American scientists have found that eating boiled or baked potatoes reduce blood pressure and help prevent hypertension. The results of the study are published in the journal Nutrients.
The main source of potassium in the diet of Westerners is potatoes. Researchers at Purdue University studied the effects of potassium supplementation on blood pressure and other risk factors for cardiovascular disease.
The clinical trials involved 30 men and women with diagnosed hypertension or prehypertension. The results showed that eating baked or boiled potatoes led to a decrease in systolic blood pressure compared to the control group who ate a typical American diet but without the inclusion of potatoes.
The authors also found that, contrary to popular belief about the harm of the most high-calorie version of cooking potatoes, French fries, for the cardiovascular system, a daily serving of this product, containing 330 calories, does not have a negative effect on blood vessels.
The beneficial effect of potatoes is based on the fact that it reduces the retention of sodium in the body, and in this regard, as scientists have found, it works even better than dietary supplements with potassium.
“Although the significant emphasis is often placed on reducing dietary sodium intake to better control blood pressure and reduces the risk of cardiovascular disease, this is only half the case. Potassium plays an equally important role,” study leader Dr. Connie Weaver said in a press release from the American Potato Research Alliance. “Perhaps the ratio of potassium to sodium is most important in the context of the entire food matrix.”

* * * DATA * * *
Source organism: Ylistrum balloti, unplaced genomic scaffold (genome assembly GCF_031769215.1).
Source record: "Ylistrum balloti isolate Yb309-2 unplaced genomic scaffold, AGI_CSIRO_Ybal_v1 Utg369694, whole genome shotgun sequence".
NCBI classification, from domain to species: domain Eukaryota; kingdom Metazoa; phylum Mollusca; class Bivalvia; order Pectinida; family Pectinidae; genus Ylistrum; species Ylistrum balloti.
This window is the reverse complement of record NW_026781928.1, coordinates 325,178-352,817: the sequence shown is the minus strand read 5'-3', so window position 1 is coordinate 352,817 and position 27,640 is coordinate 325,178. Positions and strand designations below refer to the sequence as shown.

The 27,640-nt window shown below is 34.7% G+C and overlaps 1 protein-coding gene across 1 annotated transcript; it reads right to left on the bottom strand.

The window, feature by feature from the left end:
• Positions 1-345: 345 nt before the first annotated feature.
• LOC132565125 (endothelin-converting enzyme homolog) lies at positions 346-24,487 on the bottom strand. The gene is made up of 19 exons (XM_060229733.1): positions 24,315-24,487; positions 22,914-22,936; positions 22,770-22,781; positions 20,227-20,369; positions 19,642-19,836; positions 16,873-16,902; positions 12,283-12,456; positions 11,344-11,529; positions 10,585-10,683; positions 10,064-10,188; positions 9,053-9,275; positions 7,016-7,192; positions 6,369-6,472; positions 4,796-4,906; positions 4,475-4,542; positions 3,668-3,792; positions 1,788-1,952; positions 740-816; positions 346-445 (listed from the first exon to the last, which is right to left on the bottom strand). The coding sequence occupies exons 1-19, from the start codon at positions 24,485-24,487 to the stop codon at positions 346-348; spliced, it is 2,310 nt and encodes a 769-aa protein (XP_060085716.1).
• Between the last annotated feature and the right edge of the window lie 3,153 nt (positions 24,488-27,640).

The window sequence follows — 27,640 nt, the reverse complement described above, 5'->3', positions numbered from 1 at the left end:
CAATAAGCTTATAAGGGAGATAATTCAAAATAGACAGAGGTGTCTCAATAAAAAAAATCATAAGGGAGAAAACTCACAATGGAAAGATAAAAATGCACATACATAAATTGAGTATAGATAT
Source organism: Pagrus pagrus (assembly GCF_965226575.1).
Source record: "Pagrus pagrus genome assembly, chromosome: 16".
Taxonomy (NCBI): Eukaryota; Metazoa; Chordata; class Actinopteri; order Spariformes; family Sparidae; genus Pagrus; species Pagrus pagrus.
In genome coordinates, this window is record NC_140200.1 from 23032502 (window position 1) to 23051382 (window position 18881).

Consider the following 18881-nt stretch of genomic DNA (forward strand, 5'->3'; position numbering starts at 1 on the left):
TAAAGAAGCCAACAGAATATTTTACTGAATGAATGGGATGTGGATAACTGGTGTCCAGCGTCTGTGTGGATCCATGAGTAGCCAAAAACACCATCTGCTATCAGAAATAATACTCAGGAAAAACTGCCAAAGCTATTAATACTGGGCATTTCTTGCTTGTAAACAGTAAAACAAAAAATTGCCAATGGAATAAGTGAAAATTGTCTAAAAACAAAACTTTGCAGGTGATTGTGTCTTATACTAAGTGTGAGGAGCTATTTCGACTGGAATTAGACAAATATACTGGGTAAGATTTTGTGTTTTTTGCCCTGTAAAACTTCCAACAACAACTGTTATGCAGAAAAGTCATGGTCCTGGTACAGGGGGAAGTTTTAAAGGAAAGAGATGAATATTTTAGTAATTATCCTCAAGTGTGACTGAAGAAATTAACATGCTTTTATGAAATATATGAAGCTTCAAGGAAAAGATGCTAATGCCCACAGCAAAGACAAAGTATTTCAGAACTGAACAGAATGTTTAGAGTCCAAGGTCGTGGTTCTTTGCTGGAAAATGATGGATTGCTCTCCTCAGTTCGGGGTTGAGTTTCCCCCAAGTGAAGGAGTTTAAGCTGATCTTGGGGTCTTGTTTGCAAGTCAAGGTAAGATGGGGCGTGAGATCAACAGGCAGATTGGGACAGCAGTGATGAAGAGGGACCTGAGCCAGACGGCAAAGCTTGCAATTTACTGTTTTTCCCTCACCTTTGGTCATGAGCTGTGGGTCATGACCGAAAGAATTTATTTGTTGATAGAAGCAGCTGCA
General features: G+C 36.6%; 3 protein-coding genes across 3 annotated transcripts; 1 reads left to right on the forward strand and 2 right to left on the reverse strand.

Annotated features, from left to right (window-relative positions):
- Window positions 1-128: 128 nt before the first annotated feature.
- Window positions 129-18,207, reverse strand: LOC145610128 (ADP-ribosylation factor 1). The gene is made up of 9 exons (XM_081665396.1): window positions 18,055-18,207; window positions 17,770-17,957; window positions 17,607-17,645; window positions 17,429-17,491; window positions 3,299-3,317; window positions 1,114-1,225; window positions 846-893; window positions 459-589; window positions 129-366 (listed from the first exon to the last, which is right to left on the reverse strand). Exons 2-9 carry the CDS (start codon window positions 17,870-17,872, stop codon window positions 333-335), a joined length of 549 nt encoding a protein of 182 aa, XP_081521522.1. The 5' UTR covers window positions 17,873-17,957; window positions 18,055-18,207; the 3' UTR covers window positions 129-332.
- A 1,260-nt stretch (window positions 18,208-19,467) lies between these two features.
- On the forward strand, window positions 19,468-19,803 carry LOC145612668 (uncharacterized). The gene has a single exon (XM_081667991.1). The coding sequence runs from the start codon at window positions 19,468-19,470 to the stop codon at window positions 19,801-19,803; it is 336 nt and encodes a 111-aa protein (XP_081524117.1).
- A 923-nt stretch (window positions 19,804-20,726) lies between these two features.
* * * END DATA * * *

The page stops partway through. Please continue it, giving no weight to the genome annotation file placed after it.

Potatoes account for about twenty percent of the vegetables consumed by Americans. According to the authors, it is very important, as it helps to make up for the lack of nutrients, dietary fiber, and potassium. Eating just one medium-sized potato satisfies about ten percent of an adult’s daily potassium requirement.
“Given that most Americans are deficient in potassium in their daily diets, these results show the importance of promoting, rather than limiting, good sources of potassium, such as potatoes,” says Weaver.
The researchers note that their findings, based on limited data, are preliminary, as this is the first clinical trial to examine the effect of increased potassium in the diet on blood pressure. According to the authors, more research is needed to establish a link between the useful properties of potatoes and the way they are prepared.
“So far, we have concluded that boiled or baked potatoes help lower systolic blood pressure, and French fries do not have a negative effect and can also be included in the diet as part of a healthy diet,” concludes the study leader.